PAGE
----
life writing

sex toboggans = done.

50 shades of theo = done.

hello, frenchman.

in the summer of 2011, whilst in london, i went over to paris for twelve hours. i returned with a cute little story that was, i thought, totally done.

it wasn’t.

that cute little story went from 1,200 words down to 496. then it blew back up to 1,600. it is currently sitting at 1,375. it’s been through the naked lady bar no less than five times and faced croftie‘s editorial talons twice. the two MKs have read it, as have various editors and some random dudes in the admissions office at UNC. and still it is not done.

because what was supposed to be a cute little story has morphed into something entirely different. something for which i don’t really feel prepared to do the required psychological digging.

croftie and i were discussing this a few weeks back. about living as writers and struggling to explain in writing how we live as we write. in conjunction with this, she sent over a passage from ralph keyes, who i have not read and will now quote liberally:

It’s hard for a writer not to feel like a moral cipher; someone likely to use any person, reveal any secret, exploit any episode in the quest for ‘material.’ Joan Didion’s observation that ‘writers are always selling somebody out’ struck a painful note of recognition about her colleagues. The reason Didion’s comment gets repeated so often by other writers is that they know how true it is…This leads to a bifurcated life: one lived and observed simultaneously.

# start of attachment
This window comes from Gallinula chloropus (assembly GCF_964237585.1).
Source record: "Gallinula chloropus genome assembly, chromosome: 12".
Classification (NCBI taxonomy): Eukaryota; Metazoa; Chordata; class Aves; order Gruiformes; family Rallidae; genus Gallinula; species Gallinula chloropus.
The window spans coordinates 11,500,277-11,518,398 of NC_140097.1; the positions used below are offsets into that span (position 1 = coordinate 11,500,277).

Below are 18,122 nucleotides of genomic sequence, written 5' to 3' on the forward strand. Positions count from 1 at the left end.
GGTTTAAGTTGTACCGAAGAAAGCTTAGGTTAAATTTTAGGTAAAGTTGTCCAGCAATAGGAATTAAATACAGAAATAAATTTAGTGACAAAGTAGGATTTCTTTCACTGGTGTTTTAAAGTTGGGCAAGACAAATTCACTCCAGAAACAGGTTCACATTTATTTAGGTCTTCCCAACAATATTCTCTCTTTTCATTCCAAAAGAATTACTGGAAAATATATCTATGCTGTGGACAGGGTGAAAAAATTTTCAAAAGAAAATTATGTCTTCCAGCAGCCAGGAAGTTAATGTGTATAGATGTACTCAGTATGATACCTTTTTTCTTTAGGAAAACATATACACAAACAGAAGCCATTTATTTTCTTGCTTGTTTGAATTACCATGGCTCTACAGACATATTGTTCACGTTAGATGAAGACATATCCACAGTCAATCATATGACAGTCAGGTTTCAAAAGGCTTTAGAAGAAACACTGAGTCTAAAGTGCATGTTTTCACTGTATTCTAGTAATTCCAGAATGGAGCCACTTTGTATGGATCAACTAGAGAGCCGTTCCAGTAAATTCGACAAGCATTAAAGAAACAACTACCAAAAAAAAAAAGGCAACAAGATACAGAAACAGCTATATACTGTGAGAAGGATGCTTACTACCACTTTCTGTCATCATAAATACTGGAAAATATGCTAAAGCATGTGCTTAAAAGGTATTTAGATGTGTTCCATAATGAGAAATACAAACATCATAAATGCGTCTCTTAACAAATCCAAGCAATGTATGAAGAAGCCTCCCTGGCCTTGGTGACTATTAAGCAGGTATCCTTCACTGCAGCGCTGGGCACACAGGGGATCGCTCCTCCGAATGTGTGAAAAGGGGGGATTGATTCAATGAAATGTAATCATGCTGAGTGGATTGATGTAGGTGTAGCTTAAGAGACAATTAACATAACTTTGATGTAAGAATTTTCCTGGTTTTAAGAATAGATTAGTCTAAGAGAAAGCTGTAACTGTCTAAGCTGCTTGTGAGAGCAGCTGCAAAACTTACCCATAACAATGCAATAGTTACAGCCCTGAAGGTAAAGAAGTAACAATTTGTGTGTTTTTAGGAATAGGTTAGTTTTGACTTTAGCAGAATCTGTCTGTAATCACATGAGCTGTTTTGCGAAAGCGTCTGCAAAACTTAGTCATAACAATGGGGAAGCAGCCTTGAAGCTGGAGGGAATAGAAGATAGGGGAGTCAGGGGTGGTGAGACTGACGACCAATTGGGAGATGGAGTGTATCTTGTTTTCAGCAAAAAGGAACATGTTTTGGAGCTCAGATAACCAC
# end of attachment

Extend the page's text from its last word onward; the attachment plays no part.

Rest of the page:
that is, ultimately, what the story of the frenchman has turned into. or is trying to turn into. it’s a commentary on the bifurcated life.

my mother laments the loss of the cute little story. it was so much nicer, sweeter. in it, i seemed so much nicer, sweeter. but, as writers, we aren’t meant to be nice or sweet, are we? we’re meant to put words on the page. to tell stories.

that carries with it a burden. the responsibility of using those words and stories for good rather than verbally slaying everyone who crosses our path, yes, but also the responsibility of using those words and stories to tell truths. even when the truth is not pretty, even when it is not nice.

that is, in large part, why i never wanted to be a writer. because, as a writer, you routinely have to write things that would make your mother blush. not in the sense of being provocative so that what you write will be published (though there’s that too), but rather as in writing things that even you may be loathe to admit are true.

truth: i live best when living an experience that will later be written down.

i’m pretty sure that, on some primal level, that makes me a horrible human being, but there it is. that is how it has always been. the act of organizing an experience in my mind heightens my experience of it, sharpens the senses, makes it more real, makes it more life-like. simultaneously, in writing the story as it is being lived, i can bypass inconvenient aspects of the actual living of it. the writing, in part, sustains the emotional blow.

there’s a selfishness at play here. taking hold of the present (of the frenchman, of my family, of my past) as though it were a fiction, as though it could be manipulated like one, gives me nearly complete control. i own the story, even as i’m living it. a narrative hijacking, if you will.

which is all bullshit, really. the illusion of control where there is none.

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